Friday, April 21, 2006
Obscurity of the Day: Tommy of the Big Top
For some reason John Lehti's delightful Tommy of the Big Top strip never found its audience. The art was wonderful, the stories good, but it just never seemed to take off. Perhaps an early sign of the demise of the story strip?
The strip started 10/28/1946. Young Tommy was living with his older sister, the parents not in the picture for reasons I haven't discovered. Sister, who looks to be a teenager, is being successfully courted by a loathsome fellow, and Tommy wants nothing more than to be out of the picture in case the pair get married.
A circus comes to town and he resolves to join it, and our sample strips show a snippet of that sequence. Continuing this sequence the circus manager insists that the sister give permission for Tommy to join the circus. To keep the story from bogging down at that point, Lehti has good ol' sis acquiesce to the proposal without so much as batting an eye. So Tommy is off on his adventures with the circus.
What I like about the strip is that it tries not to follow the well-worn path of just having the circus as a backdrop for stories about the kid solving mysteries and foiling crimes. The stories (at least as much as I've read of the strip) really try to evoke the exotic atmosphere of circus life, and the adventures are down to earth and believable. The stories very deliberately try to evoke the thrills and mysteries of circus life. In this era, running away with the circus was a standard youthful obsession, and Lehti milks that desire like a real pro by showing kids a highly sanitized but nevertheless exciting view of what a kid might experience if he or she acted on the fantasy.
Tommy of the Big Top ended sometime in 1950 (can anyone supply a specific date?) and Lehti went on to have far more success with his Bible story strip, Tales From The Great Book.
Lehti was born in Brooklyn according to the biography in Goulart's Encyclopedia of American Comics. No mention of his family history.
Tommy was a daily-only strip, so there should be no Sundays. I'll be interested to hear more from you on what those Danes were up to!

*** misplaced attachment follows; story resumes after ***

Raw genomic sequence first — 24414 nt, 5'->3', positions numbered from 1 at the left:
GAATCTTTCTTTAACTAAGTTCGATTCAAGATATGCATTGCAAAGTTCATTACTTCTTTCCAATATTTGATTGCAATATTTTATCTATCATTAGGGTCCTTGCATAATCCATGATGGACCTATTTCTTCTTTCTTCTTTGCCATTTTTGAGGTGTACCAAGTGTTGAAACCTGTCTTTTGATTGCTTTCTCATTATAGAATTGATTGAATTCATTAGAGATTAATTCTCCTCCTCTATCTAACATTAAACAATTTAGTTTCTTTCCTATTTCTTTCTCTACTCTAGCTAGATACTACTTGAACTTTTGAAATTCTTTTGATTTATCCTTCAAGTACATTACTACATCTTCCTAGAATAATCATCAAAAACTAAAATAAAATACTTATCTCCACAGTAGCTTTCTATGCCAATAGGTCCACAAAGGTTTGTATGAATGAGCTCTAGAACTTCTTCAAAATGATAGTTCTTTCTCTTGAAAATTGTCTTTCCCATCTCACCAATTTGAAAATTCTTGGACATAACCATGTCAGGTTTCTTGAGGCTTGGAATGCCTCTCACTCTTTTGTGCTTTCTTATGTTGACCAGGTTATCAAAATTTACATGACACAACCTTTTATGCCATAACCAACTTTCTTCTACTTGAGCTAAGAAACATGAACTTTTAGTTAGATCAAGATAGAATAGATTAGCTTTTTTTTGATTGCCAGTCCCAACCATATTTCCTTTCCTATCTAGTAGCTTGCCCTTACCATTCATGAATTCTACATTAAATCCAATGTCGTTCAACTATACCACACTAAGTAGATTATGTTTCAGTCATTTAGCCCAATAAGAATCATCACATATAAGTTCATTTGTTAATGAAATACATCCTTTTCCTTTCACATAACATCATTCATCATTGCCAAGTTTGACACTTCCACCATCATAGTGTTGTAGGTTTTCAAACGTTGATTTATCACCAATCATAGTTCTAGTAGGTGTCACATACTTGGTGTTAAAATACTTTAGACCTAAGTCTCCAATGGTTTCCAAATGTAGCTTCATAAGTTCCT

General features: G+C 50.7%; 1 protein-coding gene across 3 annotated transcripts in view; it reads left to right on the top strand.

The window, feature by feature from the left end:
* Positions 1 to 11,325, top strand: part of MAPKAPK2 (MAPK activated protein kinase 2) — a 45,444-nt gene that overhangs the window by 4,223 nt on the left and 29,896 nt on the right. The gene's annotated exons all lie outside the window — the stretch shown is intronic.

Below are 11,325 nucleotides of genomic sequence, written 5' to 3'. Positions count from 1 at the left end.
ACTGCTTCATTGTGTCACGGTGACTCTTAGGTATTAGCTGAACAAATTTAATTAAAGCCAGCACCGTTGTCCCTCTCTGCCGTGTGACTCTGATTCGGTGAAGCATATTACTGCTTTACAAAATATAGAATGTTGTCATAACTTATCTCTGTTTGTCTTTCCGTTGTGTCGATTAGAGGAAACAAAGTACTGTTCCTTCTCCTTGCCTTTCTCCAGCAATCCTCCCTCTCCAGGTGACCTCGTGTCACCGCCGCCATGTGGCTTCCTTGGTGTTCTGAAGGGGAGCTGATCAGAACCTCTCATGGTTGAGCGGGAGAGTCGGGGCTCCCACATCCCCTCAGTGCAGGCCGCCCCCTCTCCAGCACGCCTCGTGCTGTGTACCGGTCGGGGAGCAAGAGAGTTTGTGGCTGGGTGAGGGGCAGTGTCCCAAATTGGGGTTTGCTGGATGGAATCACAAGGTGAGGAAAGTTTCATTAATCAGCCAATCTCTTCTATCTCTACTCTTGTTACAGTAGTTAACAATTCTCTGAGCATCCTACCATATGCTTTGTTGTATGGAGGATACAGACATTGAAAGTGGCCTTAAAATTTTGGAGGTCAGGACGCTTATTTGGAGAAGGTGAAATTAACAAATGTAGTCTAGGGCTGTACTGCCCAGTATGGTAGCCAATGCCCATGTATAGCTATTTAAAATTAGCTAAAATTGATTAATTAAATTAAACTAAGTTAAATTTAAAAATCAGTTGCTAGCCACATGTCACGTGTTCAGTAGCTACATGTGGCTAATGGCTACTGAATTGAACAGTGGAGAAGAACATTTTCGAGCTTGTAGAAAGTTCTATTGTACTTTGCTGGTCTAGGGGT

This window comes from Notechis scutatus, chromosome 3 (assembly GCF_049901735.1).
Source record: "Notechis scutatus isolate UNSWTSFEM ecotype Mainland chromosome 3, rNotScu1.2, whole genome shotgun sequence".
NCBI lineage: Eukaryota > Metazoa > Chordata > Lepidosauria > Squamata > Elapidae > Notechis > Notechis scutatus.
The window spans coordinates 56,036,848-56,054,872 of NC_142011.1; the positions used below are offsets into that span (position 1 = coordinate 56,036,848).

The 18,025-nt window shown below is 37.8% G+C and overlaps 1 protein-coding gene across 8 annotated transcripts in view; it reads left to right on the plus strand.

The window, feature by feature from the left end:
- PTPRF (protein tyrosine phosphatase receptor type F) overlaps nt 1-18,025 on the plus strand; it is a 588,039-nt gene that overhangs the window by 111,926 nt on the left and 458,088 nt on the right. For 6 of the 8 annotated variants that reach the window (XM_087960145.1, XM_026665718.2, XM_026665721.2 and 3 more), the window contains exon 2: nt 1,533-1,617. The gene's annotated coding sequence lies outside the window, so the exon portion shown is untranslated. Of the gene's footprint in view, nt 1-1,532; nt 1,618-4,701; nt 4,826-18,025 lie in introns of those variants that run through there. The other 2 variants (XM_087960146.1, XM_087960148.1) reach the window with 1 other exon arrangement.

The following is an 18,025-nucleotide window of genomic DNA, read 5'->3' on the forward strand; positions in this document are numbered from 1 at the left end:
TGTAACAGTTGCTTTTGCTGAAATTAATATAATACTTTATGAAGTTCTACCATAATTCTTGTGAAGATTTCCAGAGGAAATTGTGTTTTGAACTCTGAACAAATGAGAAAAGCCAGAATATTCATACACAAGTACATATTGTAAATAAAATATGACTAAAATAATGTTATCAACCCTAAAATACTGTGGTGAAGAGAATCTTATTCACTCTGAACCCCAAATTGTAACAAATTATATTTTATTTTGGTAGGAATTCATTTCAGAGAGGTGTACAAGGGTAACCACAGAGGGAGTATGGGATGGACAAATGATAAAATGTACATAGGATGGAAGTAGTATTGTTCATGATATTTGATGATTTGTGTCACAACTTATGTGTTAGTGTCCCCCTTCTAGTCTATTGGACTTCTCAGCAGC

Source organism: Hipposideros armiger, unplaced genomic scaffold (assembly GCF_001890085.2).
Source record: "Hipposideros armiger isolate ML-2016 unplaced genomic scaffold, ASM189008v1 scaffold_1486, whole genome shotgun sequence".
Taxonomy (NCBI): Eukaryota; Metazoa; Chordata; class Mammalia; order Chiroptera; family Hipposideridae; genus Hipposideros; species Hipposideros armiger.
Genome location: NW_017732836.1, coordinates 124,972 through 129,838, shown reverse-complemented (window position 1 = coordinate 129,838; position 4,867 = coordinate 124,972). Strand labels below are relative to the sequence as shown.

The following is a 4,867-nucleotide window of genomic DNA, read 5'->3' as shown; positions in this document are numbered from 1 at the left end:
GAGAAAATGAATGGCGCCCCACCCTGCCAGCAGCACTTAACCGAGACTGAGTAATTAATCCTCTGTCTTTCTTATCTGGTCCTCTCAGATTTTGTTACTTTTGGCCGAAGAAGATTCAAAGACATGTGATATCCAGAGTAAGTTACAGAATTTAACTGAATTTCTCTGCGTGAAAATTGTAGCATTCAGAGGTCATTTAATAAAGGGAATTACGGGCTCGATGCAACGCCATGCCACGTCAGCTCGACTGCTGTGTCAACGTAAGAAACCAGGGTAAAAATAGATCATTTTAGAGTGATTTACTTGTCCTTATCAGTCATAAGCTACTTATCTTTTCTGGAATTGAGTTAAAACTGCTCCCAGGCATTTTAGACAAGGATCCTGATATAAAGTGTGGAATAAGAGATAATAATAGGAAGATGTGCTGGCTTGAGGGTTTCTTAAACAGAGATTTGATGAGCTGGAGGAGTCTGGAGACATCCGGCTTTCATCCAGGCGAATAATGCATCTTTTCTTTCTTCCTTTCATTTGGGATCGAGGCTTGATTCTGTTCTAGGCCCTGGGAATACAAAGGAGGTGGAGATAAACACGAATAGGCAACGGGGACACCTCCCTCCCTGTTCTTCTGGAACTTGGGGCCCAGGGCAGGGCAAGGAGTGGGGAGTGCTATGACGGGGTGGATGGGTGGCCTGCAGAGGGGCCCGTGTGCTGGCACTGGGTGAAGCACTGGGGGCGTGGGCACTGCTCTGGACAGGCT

Any info you could provide on John's comic strip work would be of great interest to me and the blog readers. One thing that has me wondering is regarding "Facts About The Bible". I still find that running in some papers, so I assume it was sold in batches. Do you know how many installments were done? Is it just reworked versions of "Tales From the Great Book" or was it new material? Is the syndicate, Linage-Plus, your dad's company or a syndicate that he sold the rights to?
Inquiring minds wanna know!
Thanks very much for the additional info about your dad.
A few questions:
1) I haven't seen any "Tales" from beyond 1971. Do you know the specific end date in '72?
2) Did "Facts" gets started pretty much right after "Tales" ended, or was there significant time in between. In my collection I don't have any "Facts" from before the 80s.
3) Is the art and story in "Facts" just sort of rejiggered "Tales" material, or did your dad actually produce new material for this version?
Several sources, including Maurice Horn`s Encyclopedia, writes that Lehti helped Dan Barry with the Dailies in 1948-49.
As late as in 2018, in The Complete Burne Hogarth Dailies and Sundays (Titan Books), Henry G Franke III mention that Lehti worked on Tarzan in the late 1940s.
Other sources tells that Emil Gerswhin was the man that ghosted Lord of the Jungle, when Dan Barry could not do all the work.